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The kangaroo is one of Australia’s most iconic animals, and most species are endemic to Australia. There are over 60 different species of kangaroo and their close relatives, with all kangaroos belonging to the super family Macropodoidea (or macropods, meaning ‘great-footed’). The super family is divided into the Macropodidae and the Potoroidae families.
The Macropodidae (macropod) family includes kangaroos, wallabies, wallaroos, pademelons, tree-kangaroos and forest wallabies. Species in the macropod family vary greatly in size and weight, ranging from 0.5 kilograms to 90 kilograms. The Potoroinae (potoroid) family of kangaroos includes the potoroo, bettong and rat-kangaroo, which live only in Australia.
Kangaroos of different types live in all areas of Australia, from cold-climate areas and desert plains, to tropical rainforests and beaches.
Life and habitat
Kangaroos are herbivorous, eating a range of plants and, in some cases, fungi. Most are nocturnal but some are active in the early morning and late afternoon. Different kangaroo species live in a variety of habitats. Potoroids, for example, make nests while tree-kangaroos live above ground in trees. Larger species of kangaroo tend to shelter under trees or in caves and rock clefts.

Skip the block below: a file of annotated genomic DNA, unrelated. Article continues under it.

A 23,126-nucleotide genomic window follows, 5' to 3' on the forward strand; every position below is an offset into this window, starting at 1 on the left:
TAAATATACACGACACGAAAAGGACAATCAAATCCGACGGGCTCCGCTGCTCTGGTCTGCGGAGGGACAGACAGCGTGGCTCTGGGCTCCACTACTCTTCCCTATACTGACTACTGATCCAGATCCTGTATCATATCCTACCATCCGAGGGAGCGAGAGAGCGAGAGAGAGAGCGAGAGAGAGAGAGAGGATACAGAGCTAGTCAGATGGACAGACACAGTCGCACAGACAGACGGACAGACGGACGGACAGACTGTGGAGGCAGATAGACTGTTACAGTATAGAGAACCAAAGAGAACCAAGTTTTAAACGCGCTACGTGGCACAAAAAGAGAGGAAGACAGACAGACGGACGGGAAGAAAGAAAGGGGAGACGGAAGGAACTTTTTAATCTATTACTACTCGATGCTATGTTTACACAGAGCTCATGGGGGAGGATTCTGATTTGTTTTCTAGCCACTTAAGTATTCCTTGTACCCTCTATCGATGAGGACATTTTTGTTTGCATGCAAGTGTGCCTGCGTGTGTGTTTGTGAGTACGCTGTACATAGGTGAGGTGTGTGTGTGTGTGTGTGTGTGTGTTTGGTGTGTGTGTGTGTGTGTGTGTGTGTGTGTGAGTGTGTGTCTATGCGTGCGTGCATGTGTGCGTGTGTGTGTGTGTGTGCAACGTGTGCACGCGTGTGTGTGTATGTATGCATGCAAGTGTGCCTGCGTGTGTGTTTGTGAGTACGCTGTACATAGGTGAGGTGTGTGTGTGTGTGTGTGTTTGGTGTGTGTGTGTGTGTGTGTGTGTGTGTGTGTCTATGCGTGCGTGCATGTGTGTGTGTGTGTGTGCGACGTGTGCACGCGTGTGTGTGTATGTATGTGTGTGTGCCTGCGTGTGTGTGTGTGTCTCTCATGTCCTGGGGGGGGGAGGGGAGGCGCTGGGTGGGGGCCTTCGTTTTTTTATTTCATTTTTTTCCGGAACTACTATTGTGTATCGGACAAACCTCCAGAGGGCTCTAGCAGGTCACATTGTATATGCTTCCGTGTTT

Kangaroos of all sizes have one thing in common: powerful back legs with long feet. Most kangaroos live on the ground and are distinguished from other animals by the way they hop on their strong back legs. A kangaroo’s tail is used to balance while hopping and as a fifth limb when moving slowly.
All female kangaroos have front-opening pouches that contain four teats. This is where the ‘joey’, or young kangaroo, is raised until it can survive outside the pouch.
Most kangaroos have no set breeding cycle and are able to breed all year round. Because they are such prolific breeders, a kangaroo population can increase fourfold in five years if it has continuous access to plentiful food and water.